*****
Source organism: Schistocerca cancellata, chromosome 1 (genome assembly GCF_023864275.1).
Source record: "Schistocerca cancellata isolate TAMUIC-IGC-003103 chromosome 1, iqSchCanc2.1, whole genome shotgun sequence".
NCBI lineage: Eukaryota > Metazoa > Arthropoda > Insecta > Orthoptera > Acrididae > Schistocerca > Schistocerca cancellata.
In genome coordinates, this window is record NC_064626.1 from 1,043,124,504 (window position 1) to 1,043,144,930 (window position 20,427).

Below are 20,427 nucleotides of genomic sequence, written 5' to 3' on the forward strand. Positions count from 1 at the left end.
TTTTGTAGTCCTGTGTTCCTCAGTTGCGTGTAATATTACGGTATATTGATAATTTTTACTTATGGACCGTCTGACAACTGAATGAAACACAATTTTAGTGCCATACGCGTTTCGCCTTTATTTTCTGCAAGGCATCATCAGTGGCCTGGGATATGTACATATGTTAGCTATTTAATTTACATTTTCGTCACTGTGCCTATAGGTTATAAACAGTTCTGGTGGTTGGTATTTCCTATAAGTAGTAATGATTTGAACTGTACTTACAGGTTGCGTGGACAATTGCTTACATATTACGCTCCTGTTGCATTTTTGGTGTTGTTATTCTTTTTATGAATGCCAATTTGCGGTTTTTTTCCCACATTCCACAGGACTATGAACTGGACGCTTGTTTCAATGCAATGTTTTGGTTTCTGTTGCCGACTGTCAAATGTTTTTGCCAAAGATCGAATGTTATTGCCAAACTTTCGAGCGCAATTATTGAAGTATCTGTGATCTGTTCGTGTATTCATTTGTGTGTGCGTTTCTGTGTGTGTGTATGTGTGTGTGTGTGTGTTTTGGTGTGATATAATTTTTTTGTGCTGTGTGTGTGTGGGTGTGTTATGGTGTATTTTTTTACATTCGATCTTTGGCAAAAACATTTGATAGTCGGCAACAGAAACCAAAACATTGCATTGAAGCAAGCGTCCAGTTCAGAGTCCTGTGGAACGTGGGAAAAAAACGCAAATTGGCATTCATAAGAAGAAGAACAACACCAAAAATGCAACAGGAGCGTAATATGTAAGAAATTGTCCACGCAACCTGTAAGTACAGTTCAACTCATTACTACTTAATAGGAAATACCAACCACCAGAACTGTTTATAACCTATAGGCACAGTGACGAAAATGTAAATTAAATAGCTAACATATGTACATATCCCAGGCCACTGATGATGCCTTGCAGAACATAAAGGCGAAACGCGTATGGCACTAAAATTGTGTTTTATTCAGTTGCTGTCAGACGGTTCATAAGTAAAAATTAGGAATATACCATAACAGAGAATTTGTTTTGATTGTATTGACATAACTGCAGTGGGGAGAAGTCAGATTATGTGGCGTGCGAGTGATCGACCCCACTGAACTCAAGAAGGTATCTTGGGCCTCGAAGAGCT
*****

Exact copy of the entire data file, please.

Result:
Source organism: Schistocerca cancellata, chromosome 1 (genome assembly GCF_023864275.1).
Source record: "Schistocerca cancellata isolate TAMUIC-IGC-003103 chromosome 1, iqSchCanc2.1, whole genome shotgun sequence".
NCBI lineage: Eukaryota > Metazoa > Arthropoda > Insecta > Orthoptera > Acrididae > Schistocerca > Schistocerca cancellata.
In genome coordinates, this window is record NC_064626.1 from 1,043,124,504 (window position 1) to 1,043,144,930 (window position 20,427).

Below are 20,427 nucleotides of genomic sequence, written 5' to 3' on the forward strand. Positions count from 1 at the left end.
TTTTGTAGTCCTGTGTTCCTCAGTTGCGTGTAATATTACGGTATATTGATAATTTTTACTTATGGACCGTCTGACAACTGAATGAAACACAATTTTAGTGCCATACGCGTTTCGCCTTTATTTTCTGCAAGGCATCATCAGTGGCCTGGGATATGTACATATGTTAGCTATTTAATTTACATTTTCGTCACTGTGCCTATAGGTTATAAACAGTTCTGGTGGTTGGTATTTCCTATAAGTAGTAATGATTTGAACTGTACTTACAGGTTGCGTGGACAATTGCTTACATATTACGCTCCTGTTGCATTTTTGGTGTTGTTATTCTTTTTATGAATGCCAATTTGCGGTTTTTTTCCCACATTCCACAGGACTATGAACTGGACGCTTGTTTCAATGCAATGTTTTGGTTTCTGTTGCCGACTGTCAAATGTTTTTGCCAAAGATCGAATGTTATTGCCAAACTTTCGAGCGCAATTATTGAAGTATCTGTGATCTGTTCGTGTATTCATTTGTGTGTGCGTTTCTGTGTGTGTGTATGTGTGTGTGTGTGTGTTTTGGTGTGATATAATTTTTTTGTGCTGTGTGTGTGTGGGTGTGTTATGGTGTATTTTTTTACATTCGATCTTTGGCAAAAACATTTGATAGTCGGCAACAGAAACCAAAACATTGCATTGAAGCAAGCGTCCAGTTCAGAGTCCTGTGGAACGTGGGAAAAAAACGCAAATTGGCATTCATAAGAAGAAGAACAACACCAAAAATGCAACAGGAGCGTAATATGTAAGAAATTGTCCACGCAACCTGTAAGTACAGTTCAACTCATTACTACTTAATAGGAAATACCAACCACCAGAACTGTTTATAACCTATAGGCACAGTGACGAAAATGTAAATTAAATAGCTAACATATGTACATATCCCAGGCCACTGATGATGCCTTGCAGAACATAAAGGCGAAACGCGTATGGCACTAAAATTGTGTTTTATTCAGTTGCTGTCAGACGGTTCATAAGTAAAAATTAGGAATATACCATAACAGAGAATTTGTTTTGATTGTATTGACATAACTGCAGTGGGGAGAAGTCAGATTATGTGGCGTGCGAGTGATCGACCCCACTGAACTCAAGAAGGTATCTTGGGCCTCGAAGAGCT